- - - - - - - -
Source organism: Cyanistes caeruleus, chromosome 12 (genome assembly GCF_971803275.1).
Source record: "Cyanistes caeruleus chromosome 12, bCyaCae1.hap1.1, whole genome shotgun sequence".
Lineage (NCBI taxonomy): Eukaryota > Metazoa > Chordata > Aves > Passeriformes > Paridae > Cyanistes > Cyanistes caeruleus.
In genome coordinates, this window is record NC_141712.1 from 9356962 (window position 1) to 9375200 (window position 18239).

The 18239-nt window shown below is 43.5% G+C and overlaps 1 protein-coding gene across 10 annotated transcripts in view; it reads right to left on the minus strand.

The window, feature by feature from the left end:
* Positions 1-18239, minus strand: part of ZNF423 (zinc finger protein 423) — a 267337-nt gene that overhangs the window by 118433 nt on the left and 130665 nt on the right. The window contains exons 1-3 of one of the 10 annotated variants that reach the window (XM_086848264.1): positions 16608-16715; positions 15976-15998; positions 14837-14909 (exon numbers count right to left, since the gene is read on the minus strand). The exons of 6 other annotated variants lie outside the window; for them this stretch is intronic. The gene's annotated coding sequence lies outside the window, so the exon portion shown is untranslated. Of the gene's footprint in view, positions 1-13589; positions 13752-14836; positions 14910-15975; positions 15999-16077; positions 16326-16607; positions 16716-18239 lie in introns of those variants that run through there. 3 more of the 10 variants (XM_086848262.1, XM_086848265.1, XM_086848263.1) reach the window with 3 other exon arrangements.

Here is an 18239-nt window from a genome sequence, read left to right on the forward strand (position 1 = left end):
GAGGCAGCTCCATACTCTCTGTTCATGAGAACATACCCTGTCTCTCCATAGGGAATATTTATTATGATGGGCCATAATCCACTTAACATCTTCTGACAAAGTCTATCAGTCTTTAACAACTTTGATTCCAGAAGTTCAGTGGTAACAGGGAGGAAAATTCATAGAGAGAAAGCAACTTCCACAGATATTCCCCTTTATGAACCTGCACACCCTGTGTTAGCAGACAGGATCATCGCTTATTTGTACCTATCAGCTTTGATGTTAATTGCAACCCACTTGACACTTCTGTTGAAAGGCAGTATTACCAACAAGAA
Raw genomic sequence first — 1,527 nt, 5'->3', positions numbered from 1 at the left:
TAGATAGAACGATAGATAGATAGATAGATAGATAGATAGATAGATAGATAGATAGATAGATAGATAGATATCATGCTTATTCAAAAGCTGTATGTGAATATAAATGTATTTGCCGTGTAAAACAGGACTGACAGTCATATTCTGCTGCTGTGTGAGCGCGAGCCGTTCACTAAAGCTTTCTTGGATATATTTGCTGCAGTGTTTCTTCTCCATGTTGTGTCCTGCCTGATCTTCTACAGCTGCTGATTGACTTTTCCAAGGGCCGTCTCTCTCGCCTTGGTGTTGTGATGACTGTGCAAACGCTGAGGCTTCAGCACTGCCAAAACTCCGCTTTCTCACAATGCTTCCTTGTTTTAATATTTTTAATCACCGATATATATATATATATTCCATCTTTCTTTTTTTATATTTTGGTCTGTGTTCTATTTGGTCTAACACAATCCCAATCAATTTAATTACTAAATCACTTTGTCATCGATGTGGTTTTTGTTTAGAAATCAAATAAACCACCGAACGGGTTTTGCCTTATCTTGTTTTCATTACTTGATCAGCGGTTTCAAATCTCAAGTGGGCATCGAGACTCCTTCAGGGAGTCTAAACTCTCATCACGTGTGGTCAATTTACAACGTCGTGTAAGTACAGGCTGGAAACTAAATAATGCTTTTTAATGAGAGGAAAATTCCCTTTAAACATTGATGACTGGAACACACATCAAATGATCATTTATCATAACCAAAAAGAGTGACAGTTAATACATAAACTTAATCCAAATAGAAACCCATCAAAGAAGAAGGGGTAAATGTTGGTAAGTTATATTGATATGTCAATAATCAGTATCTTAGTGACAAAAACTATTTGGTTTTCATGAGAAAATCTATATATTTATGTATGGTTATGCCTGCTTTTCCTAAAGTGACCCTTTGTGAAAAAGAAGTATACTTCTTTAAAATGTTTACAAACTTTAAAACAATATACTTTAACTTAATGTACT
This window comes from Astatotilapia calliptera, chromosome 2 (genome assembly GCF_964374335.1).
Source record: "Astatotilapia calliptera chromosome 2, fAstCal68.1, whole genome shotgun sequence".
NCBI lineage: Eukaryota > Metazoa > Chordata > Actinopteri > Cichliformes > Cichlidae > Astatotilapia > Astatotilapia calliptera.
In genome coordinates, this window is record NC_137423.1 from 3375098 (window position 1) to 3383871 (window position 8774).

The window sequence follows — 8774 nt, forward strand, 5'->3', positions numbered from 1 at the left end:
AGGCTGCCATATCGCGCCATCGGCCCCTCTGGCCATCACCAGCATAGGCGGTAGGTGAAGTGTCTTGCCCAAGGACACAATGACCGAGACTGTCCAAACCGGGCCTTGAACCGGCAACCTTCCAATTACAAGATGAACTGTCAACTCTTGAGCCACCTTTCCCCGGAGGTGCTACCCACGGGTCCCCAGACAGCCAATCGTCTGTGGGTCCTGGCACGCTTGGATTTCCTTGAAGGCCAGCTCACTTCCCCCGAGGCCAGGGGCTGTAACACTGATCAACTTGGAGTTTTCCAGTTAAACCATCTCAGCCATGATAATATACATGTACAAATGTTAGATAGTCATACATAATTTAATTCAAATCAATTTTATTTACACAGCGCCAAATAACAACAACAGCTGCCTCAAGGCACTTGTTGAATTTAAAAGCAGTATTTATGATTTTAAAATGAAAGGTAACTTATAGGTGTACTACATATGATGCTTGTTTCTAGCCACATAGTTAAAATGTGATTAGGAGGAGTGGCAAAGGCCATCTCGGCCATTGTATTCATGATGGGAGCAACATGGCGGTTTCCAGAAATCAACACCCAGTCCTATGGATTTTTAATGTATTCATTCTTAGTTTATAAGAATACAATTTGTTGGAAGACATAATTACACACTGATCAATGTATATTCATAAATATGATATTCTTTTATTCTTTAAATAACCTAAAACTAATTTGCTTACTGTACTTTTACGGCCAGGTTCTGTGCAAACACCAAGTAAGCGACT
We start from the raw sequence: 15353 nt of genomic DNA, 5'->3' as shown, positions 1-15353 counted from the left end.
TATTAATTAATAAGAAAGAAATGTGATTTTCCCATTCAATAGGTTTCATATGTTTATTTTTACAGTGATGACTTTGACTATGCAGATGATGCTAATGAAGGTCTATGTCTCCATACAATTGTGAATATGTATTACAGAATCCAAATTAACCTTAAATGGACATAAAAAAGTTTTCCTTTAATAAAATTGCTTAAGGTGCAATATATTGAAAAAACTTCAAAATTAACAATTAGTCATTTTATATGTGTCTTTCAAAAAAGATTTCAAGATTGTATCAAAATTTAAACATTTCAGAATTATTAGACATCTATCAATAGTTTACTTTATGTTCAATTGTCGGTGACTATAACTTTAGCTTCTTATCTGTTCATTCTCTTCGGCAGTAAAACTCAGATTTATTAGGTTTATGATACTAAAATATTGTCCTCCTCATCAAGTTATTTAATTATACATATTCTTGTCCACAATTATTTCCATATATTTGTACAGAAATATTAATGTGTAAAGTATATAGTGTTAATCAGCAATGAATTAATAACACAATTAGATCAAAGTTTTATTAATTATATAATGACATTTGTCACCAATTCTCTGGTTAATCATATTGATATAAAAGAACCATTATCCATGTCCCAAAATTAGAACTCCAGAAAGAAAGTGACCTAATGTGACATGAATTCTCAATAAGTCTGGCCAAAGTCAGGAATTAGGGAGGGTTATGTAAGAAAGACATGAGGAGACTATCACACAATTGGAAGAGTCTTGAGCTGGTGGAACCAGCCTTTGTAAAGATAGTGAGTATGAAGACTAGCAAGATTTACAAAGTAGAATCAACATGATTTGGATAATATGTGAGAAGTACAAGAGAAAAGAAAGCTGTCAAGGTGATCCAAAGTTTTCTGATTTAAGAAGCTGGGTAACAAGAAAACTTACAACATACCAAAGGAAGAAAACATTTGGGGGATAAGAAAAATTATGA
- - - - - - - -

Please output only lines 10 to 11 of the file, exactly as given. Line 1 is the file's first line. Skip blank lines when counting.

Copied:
Raw genomic sequence first — 1,527 nt, 5'->3', positions numbered from 1 at the left:
TAGATAGAACGATAGATAGATAGATAGATAGATAGATAGATAGATAGATAGATAGATAGATAGATAGATATCATGCTTATTCAAAAGCTGTATGTGAATATAAATGTATTTGCCGTGTAAAACAGGACTGACAGTCATATTCTGCTGCTGTGTGAGCGCGAGCCGTTCACTAAAGCTTTCTTGGATATATTTGCTGCAGTGTTTCTTCTCCATGTTGTGTCCTGCCTGATCTTCTACAGCTGCTGATTGACTTTTCCAAGGGCCGTCTCTCTCGCCTTGGTGTTGTGATGACTGTGCAAACGCTGAGGCTTCAGCACTGCCAAAACTCCGCTTTCTCACAATGCTTCCTTGTTTTAATATTTTTAATCACCGATATATATATATATATTCCATCTTTCTTTTTTTATATTTTGGTCTGTGTTCTATTTGGTCTAACACAATCCCAATCAATTTAATTACTAAATCACTTTGTCATCGATGTGGTTTTTGTTTAGAAATCAAATAAACCACCGAACGGGTTTTGCCTTATCTTGTTTTCATTACTTGATCAGCGGTTTCAAATCTCAAGTGGGCATCGAGACTCCTTCAGGGAGTCTAAACTCTCATCACGTGTGGTCAATTTACAACGTCGTGTAAGTACAGGCTGGAAACTAAATAATGCTTTTTAATGAGAGGAAAATTCCCTTTAAACATTGATGACTGGAACACACATCAAATGATCATTTATCATAACCAAAAAGAGTGACAGTTAATACATAAACTTAATCCAAATAGAAACCCATCAAAGAAGAAGGGGTAAATGTTGGTAAGTTATATTGATATGTCAATAATCAGTATCTTAGTGACAAAAACTATTTGGTTTTCATGAGAAAATCTATATATTTATGTATGGTTATGCCTGCTTTTCCTAAAGTGACCCTTTGTGAAAAAGAAGTATACTTCTTTAAAATGTTTACAAACTTTAAAACAATATACTTTAACTTAATGTACT